There are many First Ladies who stand by their husband’s side. But there are others who create legacies that nearly overshadow their husband’s political efforts. Take Betty Ford, for example. She courageously tackled taboo subjects, including breast cancer, abortion, and addiction. Because of her efforts, she is still remembered as one of the most remarkable First Ladies in American history.

The day that changed her life

Betty Ford’s life changed drastically on August 9, 1974, when her husband, Vice President Gerald Ford, suddenly became President after Richard Nixon resigned from office. There isn’t a job description for the First Lady’s responsibilities; therefore, Betty knew her every move would be watched by the American public. But no matter what, she wasn’t going to change her personality for America.

Eddie Adams/Associated Press via New York Times

“Okay, I’ll move to the White House,” she said. “I’ll do the best I can, and if they don’t like it, they can kick me out, but they can’t make me somebody I’m not.”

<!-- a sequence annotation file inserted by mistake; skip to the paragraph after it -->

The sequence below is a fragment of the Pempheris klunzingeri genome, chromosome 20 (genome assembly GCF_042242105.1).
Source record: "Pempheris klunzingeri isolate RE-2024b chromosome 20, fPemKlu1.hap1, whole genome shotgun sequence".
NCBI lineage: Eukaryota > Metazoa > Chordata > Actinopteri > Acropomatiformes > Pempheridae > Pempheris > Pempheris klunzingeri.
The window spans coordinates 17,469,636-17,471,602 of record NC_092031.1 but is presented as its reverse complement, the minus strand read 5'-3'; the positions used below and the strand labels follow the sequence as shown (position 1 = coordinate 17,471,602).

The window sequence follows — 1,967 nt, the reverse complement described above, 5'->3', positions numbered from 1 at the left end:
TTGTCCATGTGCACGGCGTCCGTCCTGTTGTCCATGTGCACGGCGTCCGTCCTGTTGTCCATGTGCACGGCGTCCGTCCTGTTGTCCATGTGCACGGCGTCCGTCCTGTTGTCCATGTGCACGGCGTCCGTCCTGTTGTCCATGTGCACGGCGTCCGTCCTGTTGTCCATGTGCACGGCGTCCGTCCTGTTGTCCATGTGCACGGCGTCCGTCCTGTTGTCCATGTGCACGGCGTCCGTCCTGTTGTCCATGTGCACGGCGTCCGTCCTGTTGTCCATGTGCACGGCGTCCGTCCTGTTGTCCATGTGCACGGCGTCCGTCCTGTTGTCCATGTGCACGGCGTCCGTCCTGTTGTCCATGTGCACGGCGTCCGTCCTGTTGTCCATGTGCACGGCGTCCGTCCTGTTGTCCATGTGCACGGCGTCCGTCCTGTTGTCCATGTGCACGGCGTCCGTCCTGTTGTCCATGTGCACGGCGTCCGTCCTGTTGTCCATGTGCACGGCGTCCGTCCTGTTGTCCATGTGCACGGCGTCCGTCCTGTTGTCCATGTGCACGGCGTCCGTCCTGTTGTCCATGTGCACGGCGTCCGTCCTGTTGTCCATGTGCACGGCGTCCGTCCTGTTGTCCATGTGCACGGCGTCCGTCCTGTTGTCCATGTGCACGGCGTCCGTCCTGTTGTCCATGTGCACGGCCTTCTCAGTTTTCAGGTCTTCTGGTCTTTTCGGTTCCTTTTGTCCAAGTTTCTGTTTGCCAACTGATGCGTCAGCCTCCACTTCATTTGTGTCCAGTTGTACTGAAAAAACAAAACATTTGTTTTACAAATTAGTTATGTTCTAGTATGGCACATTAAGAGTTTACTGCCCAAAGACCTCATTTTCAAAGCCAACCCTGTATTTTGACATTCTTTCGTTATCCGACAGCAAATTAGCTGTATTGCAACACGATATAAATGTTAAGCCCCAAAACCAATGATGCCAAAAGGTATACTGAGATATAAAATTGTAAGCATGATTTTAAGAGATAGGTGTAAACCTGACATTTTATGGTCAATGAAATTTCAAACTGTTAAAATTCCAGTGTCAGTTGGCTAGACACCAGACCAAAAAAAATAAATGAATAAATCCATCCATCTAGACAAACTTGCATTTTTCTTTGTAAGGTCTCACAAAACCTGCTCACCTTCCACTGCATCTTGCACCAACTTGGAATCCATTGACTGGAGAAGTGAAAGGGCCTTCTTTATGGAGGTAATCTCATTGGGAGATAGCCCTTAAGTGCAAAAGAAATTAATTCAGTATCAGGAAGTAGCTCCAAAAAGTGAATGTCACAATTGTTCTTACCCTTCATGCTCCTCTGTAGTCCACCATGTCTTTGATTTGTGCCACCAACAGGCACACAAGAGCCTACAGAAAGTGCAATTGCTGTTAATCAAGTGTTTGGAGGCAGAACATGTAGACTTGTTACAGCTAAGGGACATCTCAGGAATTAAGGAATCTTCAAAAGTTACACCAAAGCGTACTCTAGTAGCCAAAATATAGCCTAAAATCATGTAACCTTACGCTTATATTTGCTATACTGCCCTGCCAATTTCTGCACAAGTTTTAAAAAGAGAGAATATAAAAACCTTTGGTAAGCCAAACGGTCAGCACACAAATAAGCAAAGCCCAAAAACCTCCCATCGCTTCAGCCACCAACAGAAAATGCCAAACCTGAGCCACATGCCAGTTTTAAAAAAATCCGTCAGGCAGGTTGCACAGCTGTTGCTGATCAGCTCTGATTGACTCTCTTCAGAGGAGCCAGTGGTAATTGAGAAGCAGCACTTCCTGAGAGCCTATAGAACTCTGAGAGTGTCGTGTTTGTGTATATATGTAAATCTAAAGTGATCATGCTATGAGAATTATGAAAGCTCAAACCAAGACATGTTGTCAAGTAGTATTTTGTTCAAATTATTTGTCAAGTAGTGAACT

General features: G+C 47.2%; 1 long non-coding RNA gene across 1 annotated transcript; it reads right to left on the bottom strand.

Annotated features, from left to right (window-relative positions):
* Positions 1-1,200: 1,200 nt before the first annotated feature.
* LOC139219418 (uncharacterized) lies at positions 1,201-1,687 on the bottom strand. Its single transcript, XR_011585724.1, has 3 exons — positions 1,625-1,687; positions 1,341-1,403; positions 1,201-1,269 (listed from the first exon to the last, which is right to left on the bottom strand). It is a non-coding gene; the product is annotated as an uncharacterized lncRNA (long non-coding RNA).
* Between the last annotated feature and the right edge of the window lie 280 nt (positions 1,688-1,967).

Shining a light on breast cancer

Seven weeks after President Ford took office, Betty was diagnosed with breast cancer. The First Lady knew she could use her platform to shine a light on cancer. In 1974, cancer was still considered a taboo subject—especially breast cancer.


But after Betty opened up about her experience, more women across the country requested breast exams. Overnight, Betty removed the stigma from breast cancer and changed women’s health forever.

Realizing her platform

President Ford watched as his wife used her platform to empower women. Betty pushed for the Equal Rights Movement to legalize equality of the sexes. She also advocated for legalizing abortion, saying it would be “the best thing in the world.”

David Hume Kennery / Getty Images

Betty’s popularity soared the more she spoke about these taboo subjects—even discussing her experience with addiction and “normalizing” alcoholism. She inspired women across the country to stand up for their rights and started new conversations. And for that, she should always be remembered—as not just a First Lady, but a trailblazer for us all.